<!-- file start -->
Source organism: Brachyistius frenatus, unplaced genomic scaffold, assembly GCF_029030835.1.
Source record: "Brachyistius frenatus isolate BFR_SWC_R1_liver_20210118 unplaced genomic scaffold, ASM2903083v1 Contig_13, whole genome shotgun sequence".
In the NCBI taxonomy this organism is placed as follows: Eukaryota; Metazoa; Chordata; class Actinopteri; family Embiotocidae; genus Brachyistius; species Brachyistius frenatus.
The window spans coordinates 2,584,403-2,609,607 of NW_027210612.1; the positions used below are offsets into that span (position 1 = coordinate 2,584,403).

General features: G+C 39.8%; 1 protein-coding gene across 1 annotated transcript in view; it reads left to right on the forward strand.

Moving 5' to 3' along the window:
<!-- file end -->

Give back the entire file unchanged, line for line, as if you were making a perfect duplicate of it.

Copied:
Source organism: Brachyistius frenatus, unplaced genomic scaffold, assembly GCF_029030835.1.
Source record: "Brachyistius frenatus isolate BFR_SWC_R1_liver_20210118 unplaced genomic scaffold, ASM2903083v1 Contig_13, whole genome shotgun sequence".
In the NCBI taxonomy this organism is placed as follows: Eukaryota; Metazoa; Chordata; class Actinopteri; family Embiotocidae; genus Brachyistius; species Brachyistius frenatus.
The window spans coordinates 2,584,403-2,609,607 of NW_027210612.1; the positions used below are offsets into that span (position 1 = coordinate 2,584,403).

General features: G+C 39.8%; 1 protein-coding gene across 1 annotated transcript in view; it reads left to right on the forward strand.

Moving 5' to 3' along the window: